I came home and immediately tried the dress on again. Maybe it would look better? Nope. Because she took off so much of the length, the ballroom poof disappeared. Also, check out the stubby rose at the bottom. It looked horrible. Not to mention the fact that I found a stain on the dress and she’d ripped the end of the corset tie because she insisted on using a safety pin at the end to lace me up.
But this isn’t the worst of it. The dress no longer fits me. You know that privacy panel behind the corset tie? It’s a good 2-3 inches from the snap. This means you can see my skin along the right side of the panel. My aunt thinks the seamstress took in too much on the top from the back part of the dress. The side seam is running along the side of my breasts instead of my sides. Double argh! Plus, It didn’t help that I gained a few pounds. I felt like my world had crashed down and wished I’d never gotten my dream dress altered in the first place. It was a dress disaster.
But, of course, I’m Julie. And I don’t give up. I try everything in my power to make something work. I have the option of tucking the privacy panel away and keeping my back bare beneath the corset tie. This is worst case scenario if I can’t drop some inches before the wedding. But at least it’s a fix. Thank God for corset backs! [UPDATE: I started a low-carb/high fat diet along with Jillian Michaels’ 30-day shred and have lost 5 pounds in 5 days! Woo hoo!]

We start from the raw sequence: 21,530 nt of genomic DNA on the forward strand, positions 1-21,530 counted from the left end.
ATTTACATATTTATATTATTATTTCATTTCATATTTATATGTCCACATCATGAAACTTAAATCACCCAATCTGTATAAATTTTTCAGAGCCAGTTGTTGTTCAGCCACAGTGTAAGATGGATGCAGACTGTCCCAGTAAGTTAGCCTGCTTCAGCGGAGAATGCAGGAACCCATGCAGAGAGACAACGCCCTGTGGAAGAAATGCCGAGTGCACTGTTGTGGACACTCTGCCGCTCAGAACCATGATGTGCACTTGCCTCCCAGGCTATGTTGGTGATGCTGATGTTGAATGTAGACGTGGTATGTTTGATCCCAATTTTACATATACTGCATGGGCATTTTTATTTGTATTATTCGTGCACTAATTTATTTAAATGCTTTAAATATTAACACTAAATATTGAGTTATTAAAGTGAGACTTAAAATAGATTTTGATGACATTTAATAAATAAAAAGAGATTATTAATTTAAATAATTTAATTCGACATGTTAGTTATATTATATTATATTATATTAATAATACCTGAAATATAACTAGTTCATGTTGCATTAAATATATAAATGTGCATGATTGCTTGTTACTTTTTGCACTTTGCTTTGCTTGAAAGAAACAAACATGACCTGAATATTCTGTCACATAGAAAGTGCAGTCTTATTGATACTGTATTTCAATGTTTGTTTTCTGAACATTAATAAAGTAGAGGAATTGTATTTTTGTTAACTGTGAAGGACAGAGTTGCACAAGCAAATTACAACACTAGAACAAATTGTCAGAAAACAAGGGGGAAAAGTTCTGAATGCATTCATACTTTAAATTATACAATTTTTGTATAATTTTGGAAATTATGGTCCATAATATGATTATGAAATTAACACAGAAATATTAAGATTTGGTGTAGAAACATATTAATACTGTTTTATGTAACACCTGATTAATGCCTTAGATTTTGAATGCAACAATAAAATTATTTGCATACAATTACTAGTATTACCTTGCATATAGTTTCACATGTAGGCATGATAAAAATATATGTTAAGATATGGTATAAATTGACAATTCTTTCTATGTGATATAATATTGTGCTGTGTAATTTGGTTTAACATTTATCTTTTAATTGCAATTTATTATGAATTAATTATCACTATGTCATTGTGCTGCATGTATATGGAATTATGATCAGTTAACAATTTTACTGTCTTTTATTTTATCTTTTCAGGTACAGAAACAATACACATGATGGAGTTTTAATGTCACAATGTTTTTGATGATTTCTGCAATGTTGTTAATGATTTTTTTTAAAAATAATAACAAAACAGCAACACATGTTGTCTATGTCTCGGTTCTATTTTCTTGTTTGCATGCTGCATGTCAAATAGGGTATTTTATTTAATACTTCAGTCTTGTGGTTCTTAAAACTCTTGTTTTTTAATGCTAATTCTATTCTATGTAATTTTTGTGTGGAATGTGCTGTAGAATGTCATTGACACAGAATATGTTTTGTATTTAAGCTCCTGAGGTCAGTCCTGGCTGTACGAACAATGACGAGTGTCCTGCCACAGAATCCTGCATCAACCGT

Next comes reviving the original bell shape of the dress. The dress already has a built-in crinoline, but obviously I need something more. And what a perfect opportunity to bring more pink in! This is what I’m going for.
If you were to buy a pink crinoline, it would cost upward of $75 online. And you’re not even guaranteed an exact match in color. All of my pinks match. From my hair piece, to my bouquet, to the ribbon roses on my dress. I’m very finicky about this. (Enter Bridezilla.) So I decided to try what many other brides out there are trying…dyeing it myself. Not such an easy task. Different materials dye differently. Polyester does not hold dye well at all. It basically just rinses off. My first two attempts, using cheap made-in-China crinolines bought off ebay (that were made of polyester), were horrible. They came out a very, very light purple color. But worse than that, they didn’t fit me. *Sigh* One size fits all crinolines are not one size fits all. I needed to buy a plus-size crinoline. Now this crinoline was part nylon and part polyester, and $60 before shipping. I hadn’t experimented with nylon yet, but took the plunge and dyed it. And it came out looking like this. Hot pink. Nothing like the light pink color on the bottle.